Jerkface Connects Wu-Tang With Care Bears in His "Saturday Morning" ExhibitionWe interview the New York creative about his solo show in Hong Kong and other upcoming projects.
If you’ve traversed a good chunk of New York City and its outer-boroughs, as well as even Long Island or New Jersey, you might’ve come across some of Jerkface‘s works — there’s “The Letter C” mural in Brooklyn, the “Bob and Friends” in Manhattan, and the “What are Those?” wall in the Lower East Side. As you can see from these projects, the NY creative has a knack for revamping and mashing up some our favorite cartoon characters — he’ll put Homer Simpson’s head on Charlie’s Brown body, create quirky repeats of Mickey Mouse without eyes, or put the Wu-Tang symbol on the Care Bares’ chests. All of this makes for some really compelling art that not only amuses onlookers, but also transports them back to their childhood. And that’s what Jerkface’s new solo exhibition, titled “Saturday Mornings” in Hong Kong, is all about — by looking at his art, some of us are quickly reminded of those early weekends spent in front of the television eating cereal, while still wearing our pajamas.
As the intro to his show states, “Traveling back to a simpler time when watching cartoons on a Saturday morning was a ritual shared by the masses, Jerkface’s ‘Saturday Morning’ takes us back to a childhood full of excitement and adventure through referencing popular culture of the day. Taking a fresh look at the icons of pop culture, Jerkface brings to the surface our collective unconscious of innocence, youth and joy.”
We here at HYPEBEAST got the chance to talk to the rising artist about his latest gallery show, other projects in the works, and of course, his favorite cartoons growing up. Read the interview below and check out some of the slideshows containing his exhibition art and a few newly-revealed pieces.
How did the idea for “Saturday Morning” come about?
It just felt right. Everyone remembers Saturday morning, lounging around in your PJs, eating cereal and watching cartoons. I think Saturday morning is the ultimate symbol of cartoon nostalgia.
What were your top five favorite cartoons to watch growing up?
On television it was: 1.Teenage Mutant Ninja Turtles 2. Looney Tunes 3. G.I. Joe 4. Transformers 5. The Adventures of Tin Tin
Of all the pop culture cartoon characters you’ve painted, which one is your favorite and why?
I’d have to say Calvin and Hobbes. I loved reading that comic growing up, so much that I named my dog Hobbes. The characters have a great dynamic. There are great shapes and colors that make for enjoyable compositions.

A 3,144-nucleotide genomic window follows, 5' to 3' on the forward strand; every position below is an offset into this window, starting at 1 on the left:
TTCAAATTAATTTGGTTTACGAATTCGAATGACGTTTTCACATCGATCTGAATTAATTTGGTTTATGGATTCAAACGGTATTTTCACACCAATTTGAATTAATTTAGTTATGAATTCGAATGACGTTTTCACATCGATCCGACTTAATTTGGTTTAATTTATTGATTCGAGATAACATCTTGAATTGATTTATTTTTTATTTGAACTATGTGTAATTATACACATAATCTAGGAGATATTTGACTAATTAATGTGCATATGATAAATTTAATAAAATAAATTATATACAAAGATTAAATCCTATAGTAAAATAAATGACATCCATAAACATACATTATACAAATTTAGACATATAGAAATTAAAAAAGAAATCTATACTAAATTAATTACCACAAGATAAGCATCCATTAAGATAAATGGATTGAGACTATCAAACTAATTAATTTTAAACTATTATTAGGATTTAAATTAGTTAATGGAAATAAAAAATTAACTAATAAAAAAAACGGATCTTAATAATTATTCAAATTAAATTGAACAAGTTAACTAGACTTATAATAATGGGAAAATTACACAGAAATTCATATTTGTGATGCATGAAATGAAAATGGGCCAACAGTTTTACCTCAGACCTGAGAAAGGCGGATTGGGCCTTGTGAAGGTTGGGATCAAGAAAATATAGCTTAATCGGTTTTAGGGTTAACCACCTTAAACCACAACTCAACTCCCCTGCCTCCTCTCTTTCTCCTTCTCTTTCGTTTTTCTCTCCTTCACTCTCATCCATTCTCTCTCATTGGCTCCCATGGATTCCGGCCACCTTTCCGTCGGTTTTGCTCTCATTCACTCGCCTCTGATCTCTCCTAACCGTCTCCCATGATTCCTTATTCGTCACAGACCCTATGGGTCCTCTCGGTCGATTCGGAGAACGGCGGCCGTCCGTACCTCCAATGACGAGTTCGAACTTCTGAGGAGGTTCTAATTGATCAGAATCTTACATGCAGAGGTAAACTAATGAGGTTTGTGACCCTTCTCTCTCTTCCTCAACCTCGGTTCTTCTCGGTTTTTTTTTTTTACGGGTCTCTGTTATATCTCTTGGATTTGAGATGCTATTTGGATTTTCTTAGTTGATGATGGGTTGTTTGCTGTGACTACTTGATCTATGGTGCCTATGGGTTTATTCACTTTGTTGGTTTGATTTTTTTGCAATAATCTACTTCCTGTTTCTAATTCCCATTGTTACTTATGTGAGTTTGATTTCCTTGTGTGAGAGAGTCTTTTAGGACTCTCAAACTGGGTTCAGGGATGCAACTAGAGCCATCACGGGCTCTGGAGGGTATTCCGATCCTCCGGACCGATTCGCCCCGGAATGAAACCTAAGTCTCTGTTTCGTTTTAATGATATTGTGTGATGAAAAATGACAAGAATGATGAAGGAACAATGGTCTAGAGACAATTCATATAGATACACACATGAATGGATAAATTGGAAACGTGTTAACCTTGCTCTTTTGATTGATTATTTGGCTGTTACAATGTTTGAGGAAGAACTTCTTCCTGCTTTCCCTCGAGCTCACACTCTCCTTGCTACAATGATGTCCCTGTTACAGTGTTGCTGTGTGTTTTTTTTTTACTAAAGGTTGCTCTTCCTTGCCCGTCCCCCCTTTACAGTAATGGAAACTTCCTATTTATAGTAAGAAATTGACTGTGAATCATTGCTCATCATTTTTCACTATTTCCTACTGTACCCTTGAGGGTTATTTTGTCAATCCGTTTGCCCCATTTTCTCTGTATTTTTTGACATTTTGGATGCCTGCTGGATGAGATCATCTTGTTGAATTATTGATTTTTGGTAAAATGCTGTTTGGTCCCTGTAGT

You’ve described that a lot of the themes in your art reflect your childhood. Could you tell us a little bit about what it was like growing up? How vital was art in your life early on?
Almost all my compositions reflect something that relates to my childhood. If I can’t relate to it, the creative process isn’t enjoyable and the work suffers. So I don’t do it. For as long back as I can remember, I’ve loved drawing. As a kid I would come home from school and draw at the kitchen table over going outside to play with my friends. It was always an obsession. Growing up in New York City in the ’80s and ’90s was such a well-rounded experience for me. It’s almost impossible to be shielded from the realities of life, the streets — harsh or pleasant. This made me appreciate having something that can’t be touched by any of it — my great escape. This has been important throughout my life.
For as long back as I can remember, I’ve loved drawing. As a kid I would come home from school and draw at the kitchen table over going outside to play with my friends. It was always an obsession.
How much of being a New Yorker has influenced your art?
In this city the competition is endless. If you’re not pushing yourself 100% of the time, you’re not going to make it. Growing up here, the reality of the competition is something you’re aware of from a young age. You don’t know any other way but to be aggressive to be heard.
You often depict your versions of popular characters without eyes. Any meaning behind this?
The biggest reason is face perception. People automatically focus and relate to a face and its perceived emotion. By removing the facial features, the viewer is able to focus on the more subtle effects of the colors and shapes.
Can you describe to us the process that goes on behind preparing for a solo exhibition like this?
A lot of work. I am very hands-on with everything so it can be overwhelming at times. I spent the entire summer painting and preparing for the current show.
Why Hong Kong for the exhibit? Is there something about the city that draws you?